What is it about having something new that gives us fresh impetus and inspiration?
With cameras, aside from those built into phones, I think I’ve only ever bought one brand new, a Nikon Coolpix back in 2011.
This was a breakthrough purchase for me, being my first “proper” camera, after years of Sony Cyber-shot phones.
But since then, despite owning hundreds more cameras, they’ve all been second (third or fourth!) hand.
This hasn’t detracted from the feelings and excitement I’ve felt in researching, sourcing and finally receiving and using these cameras.
The most important element in this anticipation has been simply that the cameras are new to me, not brand new.
I know that, for some, the brand spanking newness is the key factor.
Many people seem to want a new car every year or two, something no-one else has driven, and perhaps for the status of being a new car driver and displaying particular digits on their number plate.
And it’s a shame – in my view – when this quest for newness overrides the factor of quality and enjoyment.
For example if I was considering a new car, and had the funds, I would instead more likely go for a two year old car that’s a better make/model/spec than a brand new cheaper, lower end vehicle, just for the sake of having something brand new.
Your day to day experience and enjoyment of a product is dictated far more by its quality, than how old it is.
The same applies with cameras, digital especially.
Three of my favourite digitals, the Ricoh GRD III, Pentax Q and Lumix LX3 cost around £530, £600 and £300 respectively when released – a total of over £1400.
I paid less than a quarter of that – under £350 – for the three combined.
There have been much cheaper examples, where I’ve paid under £10 for a camera that cost £300 or more when new.
I don’t understand why one would pay hundreds every year (or even more often) to be a part of that upgrade parade and fall for the manufacturer’s latest feature or gimmick that no-one really needs.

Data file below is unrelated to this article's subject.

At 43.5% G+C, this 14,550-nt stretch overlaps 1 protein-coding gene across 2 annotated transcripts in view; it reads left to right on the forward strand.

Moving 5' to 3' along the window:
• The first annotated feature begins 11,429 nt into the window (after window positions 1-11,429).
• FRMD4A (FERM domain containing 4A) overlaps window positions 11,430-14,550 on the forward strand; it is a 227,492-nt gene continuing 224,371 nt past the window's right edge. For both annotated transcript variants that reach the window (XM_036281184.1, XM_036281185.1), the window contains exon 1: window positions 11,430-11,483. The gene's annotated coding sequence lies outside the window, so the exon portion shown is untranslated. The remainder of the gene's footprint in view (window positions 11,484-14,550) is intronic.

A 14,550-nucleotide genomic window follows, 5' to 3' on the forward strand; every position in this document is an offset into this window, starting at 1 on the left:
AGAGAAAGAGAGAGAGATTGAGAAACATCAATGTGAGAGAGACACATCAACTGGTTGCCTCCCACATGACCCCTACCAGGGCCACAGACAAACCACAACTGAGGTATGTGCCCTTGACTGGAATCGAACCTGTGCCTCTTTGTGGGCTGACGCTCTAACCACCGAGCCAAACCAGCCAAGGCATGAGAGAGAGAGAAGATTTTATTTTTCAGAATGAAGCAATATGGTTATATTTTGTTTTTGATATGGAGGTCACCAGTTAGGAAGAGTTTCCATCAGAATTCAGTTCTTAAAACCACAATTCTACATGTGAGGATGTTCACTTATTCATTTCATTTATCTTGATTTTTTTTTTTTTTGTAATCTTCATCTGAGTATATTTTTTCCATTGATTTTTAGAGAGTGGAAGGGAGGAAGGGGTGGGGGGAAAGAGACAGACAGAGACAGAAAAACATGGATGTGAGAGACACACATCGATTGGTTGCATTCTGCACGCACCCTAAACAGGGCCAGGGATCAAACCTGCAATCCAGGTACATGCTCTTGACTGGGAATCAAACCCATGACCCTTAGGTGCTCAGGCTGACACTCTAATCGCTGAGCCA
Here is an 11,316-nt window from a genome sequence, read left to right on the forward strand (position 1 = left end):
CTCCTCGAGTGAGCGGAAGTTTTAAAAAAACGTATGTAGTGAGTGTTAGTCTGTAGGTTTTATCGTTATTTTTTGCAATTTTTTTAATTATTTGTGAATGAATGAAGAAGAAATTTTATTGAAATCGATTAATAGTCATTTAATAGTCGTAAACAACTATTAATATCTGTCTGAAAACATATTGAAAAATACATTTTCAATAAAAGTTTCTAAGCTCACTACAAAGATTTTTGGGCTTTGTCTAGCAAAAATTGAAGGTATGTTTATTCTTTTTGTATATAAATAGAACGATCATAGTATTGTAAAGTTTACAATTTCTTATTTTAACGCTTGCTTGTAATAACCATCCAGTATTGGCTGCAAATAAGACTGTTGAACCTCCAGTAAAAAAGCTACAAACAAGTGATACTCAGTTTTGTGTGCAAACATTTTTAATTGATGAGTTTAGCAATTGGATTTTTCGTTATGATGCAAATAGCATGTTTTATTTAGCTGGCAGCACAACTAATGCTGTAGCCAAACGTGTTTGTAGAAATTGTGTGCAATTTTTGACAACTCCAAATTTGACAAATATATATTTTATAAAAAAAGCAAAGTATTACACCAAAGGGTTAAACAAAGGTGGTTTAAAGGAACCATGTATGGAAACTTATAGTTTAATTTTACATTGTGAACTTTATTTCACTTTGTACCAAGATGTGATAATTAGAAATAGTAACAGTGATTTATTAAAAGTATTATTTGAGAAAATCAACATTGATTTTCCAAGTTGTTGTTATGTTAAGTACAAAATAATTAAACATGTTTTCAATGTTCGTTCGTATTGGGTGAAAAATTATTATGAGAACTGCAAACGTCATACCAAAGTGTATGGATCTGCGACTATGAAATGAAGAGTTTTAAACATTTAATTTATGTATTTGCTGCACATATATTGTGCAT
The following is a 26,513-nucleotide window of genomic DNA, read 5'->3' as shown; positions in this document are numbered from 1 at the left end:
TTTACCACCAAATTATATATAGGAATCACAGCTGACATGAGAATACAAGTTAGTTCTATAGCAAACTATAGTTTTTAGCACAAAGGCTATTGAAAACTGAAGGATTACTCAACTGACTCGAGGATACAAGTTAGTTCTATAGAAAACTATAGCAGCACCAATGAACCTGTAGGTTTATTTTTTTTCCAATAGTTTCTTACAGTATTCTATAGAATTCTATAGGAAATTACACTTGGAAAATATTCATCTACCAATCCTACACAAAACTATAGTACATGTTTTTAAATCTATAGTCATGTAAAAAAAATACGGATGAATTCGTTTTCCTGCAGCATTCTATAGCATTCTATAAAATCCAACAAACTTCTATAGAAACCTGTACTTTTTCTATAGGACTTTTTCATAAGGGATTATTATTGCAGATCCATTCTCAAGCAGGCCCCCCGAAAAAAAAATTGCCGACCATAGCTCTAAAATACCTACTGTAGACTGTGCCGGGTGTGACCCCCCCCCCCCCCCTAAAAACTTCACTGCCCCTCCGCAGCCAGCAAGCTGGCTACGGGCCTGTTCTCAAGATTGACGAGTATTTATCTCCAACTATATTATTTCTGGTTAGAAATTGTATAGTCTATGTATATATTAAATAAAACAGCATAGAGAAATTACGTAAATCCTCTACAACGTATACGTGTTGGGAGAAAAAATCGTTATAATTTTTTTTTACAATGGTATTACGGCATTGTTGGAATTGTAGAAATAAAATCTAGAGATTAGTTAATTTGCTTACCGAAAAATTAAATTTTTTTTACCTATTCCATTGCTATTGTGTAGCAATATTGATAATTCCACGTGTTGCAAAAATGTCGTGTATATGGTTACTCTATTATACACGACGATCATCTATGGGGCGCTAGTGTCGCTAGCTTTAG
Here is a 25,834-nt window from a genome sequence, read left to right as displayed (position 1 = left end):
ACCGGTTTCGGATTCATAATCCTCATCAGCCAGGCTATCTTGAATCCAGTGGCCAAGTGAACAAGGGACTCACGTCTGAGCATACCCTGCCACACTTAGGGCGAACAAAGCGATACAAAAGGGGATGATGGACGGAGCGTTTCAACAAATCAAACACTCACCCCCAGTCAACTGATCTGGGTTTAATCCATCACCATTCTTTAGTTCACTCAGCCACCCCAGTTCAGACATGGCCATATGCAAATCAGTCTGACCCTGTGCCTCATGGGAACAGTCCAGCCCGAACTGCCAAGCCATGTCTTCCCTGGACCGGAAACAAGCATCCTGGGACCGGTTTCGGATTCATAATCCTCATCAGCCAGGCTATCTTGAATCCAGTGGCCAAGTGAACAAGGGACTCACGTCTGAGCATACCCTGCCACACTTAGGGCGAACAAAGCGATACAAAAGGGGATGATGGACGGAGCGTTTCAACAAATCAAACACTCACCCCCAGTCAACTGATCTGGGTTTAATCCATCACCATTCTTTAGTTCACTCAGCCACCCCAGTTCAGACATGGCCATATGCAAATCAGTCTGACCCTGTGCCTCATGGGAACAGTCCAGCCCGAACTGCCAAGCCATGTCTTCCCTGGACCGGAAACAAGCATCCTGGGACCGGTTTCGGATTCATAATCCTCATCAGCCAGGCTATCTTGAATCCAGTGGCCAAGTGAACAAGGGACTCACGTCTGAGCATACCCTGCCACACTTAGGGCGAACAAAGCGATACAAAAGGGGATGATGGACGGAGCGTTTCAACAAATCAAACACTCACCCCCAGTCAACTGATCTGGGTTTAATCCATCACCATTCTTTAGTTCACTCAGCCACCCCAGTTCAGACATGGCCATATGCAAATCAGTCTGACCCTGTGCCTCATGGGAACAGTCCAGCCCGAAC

In fact with many genres of product, the release of a brand new model is the best time to buy last year’s version, as stores want to offload them to make way for the new.
You get less than year old technology at a fraction of the price when it was first released. (Even cheaper if you go for three or five year old versions!)
But back to the main thrust of this post. What is it we like about something new to us, especially a new camera?
Is it the challenge of learning and mastering a new system, to prove you can make good photographs with a range of cameras?
Is it the promise that this camera, finally, will catapult you to master photographer status, where all those previous flawed cameras have failed to?
Is it to keep your interest fresh and stimulated, and to broaden your experience, by trying a different kind or format of camera?
Is it just simply to have a new toy to play with?
For me, I think all of the above are true to some extent.
How about you? What do you love about a new (to you) camera?
As always, please let us know in the comments below (and don’t forget to tick the “Notify me of new comments via email” box to follow the conversation).
Thanks for looking.
Share this post with someone you think will enjoy it using the buttons below.
See what I’m up to About Now.